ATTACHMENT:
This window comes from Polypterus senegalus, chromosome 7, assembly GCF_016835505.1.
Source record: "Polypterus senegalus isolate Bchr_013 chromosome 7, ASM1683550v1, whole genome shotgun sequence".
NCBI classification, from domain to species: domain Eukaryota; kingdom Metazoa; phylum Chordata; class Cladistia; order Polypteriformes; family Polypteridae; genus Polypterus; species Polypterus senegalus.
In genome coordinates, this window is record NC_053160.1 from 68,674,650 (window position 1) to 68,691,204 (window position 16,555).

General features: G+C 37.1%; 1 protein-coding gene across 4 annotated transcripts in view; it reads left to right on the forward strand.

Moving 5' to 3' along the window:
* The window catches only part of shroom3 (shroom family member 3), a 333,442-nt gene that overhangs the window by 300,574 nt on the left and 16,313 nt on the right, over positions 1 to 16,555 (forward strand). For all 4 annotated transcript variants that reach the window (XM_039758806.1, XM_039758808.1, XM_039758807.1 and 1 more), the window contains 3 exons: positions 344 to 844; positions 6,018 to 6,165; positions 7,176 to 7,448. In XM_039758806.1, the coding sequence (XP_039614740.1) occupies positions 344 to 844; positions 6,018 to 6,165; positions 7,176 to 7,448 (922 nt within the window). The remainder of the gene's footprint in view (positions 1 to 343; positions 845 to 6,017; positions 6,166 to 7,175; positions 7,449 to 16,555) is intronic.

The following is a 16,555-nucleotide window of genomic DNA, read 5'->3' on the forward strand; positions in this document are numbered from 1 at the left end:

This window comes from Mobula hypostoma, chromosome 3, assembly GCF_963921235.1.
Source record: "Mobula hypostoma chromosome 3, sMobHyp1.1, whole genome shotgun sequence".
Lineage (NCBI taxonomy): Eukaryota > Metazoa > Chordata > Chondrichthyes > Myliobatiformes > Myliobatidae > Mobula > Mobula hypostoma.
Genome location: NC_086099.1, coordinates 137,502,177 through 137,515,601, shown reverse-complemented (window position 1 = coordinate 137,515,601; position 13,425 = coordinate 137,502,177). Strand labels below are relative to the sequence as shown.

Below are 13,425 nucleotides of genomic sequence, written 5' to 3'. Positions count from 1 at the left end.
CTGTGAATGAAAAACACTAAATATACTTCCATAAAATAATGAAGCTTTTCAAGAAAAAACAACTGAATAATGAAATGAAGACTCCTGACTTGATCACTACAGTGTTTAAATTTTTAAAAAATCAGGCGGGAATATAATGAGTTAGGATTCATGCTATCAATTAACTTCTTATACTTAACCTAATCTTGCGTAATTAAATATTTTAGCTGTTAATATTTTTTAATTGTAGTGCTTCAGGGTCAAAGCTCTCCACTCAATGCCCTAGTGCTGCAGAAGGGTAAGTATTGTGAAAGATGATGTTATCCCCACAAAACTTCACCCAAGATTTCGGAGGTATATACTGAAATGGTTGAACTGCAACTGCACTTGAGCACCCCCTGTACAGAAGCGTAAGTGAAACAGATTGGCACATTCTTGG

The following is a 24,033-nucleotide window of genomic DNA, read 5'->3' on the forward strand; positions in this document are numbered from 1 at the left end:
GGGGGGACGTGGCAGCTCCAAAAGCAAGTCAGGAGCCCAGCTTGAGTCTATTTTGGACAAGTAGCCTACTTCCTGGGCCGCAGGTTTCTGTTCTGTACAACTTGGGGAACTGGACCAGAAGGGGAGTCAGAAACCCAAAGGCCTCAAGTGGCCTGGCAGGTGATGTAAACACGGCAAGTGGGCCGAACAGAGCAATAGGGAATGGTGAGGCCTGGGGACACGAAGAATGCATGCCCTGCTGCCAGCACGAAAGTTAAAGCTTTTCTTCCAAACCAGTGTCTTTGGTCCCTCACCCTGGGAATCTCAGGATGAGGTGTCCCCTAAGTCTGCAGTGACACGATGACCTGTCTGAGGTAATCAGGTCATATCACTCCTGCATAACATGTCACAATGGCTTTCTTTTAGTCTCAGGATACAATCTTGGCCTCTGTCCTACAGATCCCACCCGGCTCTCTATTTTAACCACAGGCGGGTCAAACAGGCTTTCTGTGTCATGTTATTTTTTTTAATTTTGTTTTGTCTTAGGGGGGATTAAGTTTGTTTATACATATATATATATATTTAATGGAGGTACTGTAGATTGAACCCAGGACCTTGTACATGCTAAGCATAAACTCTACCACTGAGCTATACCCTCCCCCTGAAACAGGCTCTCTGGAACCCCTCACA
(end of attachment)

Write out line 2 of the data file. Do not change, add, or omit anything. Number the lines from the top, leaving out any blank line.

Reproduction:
Source record: "Polypterus senegalus isolate Bchr_013 chromosome 7, ASM1683550v1, whole genome shotgun sequence".